Their bravery consisted of preying on innocent and essentially passive Shi’a and moderate Sunni populations by insisting they weren’t pious enough, not orthodox, and therefore not fit to live. It is the kind of bravery we normally associate with street gangs who pick fights with gangs in the same neighborhood because the gangs across town are bigger and smarter.

The real index of ISIS cowardice however is opportunism. Once their ready supply of western heads had been exhausted, they turned to relics, antiquities, and cultural shrines:

Nimrud was a city in the Assyrian kingdom, which flourished between 900 and 612 BCE. Decimated.

Assyrian King Sargon II built a palace at Khorsabad between 717 and 706 B.C. Gone.

The museum and library in Mosul, Iraq’s second largest, destroyed and looted, the books torched.

The tomb inside a Sunni mosque called the Mosque of the Prophet Yunus, revered by both Muslims, Jews and Chriustians as the Old Testament figure, Jonah, destroyed.

Hatra. sstablished by the successors of Alexander the Great and dating back to 300 B.C., and the capital of an early Arab kingdom. The city withstood the attacks of successive armies, including those of the Roman empire. Pillaged and leveled.

And now Palmyra, an ancient city that exists in reports dating back to the seceond millennium BCE. Palmyra was fragile and deserted, a living and quiet monument to its biblical, Seleucid and Islamic past.

Its rape and destruction can only be compared to a robber stopping long enough in his crime to sexually assault the grandmother upstairs who is physically unable to prevent him from stealing her silverware.

It has to be true that many Muslims see the work of ISIS as imponderable and weird. A larger number find it embarrassing and contemptible. Many do not care, and a further number probably think that the ISIS warriors are finishing what the Prophet started.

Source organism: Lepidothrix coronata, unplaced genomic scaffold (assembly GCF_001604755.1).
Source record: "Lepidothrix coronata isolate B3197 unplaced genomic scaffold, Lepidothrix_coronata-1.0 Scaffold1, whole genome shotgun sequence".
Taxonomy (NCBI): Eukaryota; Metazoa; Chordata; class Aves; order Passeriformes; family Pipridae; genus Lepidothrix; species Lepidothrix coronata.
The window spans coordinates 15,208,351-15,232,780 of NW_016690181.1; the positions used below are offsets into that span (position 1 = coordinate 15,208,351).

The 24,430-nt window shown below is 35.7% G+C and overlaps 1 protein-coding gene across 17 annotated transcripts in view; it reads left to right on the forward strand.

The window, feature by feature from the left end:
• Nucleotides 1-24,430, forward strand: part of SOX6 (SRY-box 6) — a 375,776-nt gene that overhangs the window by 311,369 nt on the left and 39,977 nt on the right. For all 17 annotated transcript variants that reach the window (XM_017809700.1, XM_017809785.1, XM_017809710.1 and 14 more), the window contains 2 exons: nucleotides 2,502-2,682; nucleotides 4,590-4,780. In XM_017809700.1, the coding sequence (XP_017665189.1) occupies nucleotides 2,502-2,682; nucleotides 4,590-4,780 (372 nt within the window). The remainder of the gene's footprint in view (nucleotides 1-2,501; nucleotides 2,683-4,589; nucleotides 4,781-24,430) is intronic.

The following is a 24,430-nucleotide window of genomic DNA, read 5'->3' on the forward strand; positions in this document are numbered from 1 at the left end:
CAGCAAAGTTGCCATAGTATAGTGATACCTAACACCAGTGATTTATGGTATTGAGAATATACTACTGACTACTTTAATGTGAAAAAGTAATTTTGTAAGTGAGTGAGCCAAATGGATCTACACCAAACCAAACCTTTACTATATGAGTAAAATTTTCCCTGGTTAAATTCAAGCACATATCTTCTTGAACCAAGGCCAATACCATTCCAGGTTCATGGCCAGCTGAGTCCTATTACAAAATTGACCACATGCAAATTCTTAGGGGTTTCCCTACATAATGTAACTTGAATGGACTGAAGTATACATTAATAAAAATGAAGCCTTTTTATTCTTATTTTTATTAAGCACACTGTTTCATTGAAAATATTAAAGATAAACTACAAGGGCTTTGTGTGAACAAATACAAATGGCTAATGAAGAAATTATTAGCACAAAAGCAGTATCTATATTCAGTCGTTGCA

Except the prophet did not start this. His raids against cities and towns were, for the early believers, holy warfare against the people he and his closest followers regarded as uncivilized and pagan: the people of the dar al-H’arab. True, Islamic iconoclasm and the conversion of churches and basilicas, like Hagia Sophia, to mosques were part of the triumphalism of Islam during the caliphates. But it is also true that Christians, Jews, and Zoroastrians (and other minorities) were granted dispensations for living peacably among the true believers.

It’s precisely this contempt for the concept of the moral duty of the true believers that ISIS warriors now exemplify. Pseudo-warriors of the pseudo-leader of a make-believe caliphate, pushing the false vision of an Islamic past that never existed onto the front pages. This is not holy war. It is not a defense of the right path or the true doctrine, or the sunnah of the Prophet.

The destruction of silent, ancient relics, the remnants of a past that predates Islam, is an attempt to suppress the claims of history against a religion that, in its extremist form, insists on living in a cruel, unholy and violent time-warp. To the extent that ISIS is the front line in this program resistance is not possible, or even sensible: Like Carthage of old, it must be destroyed.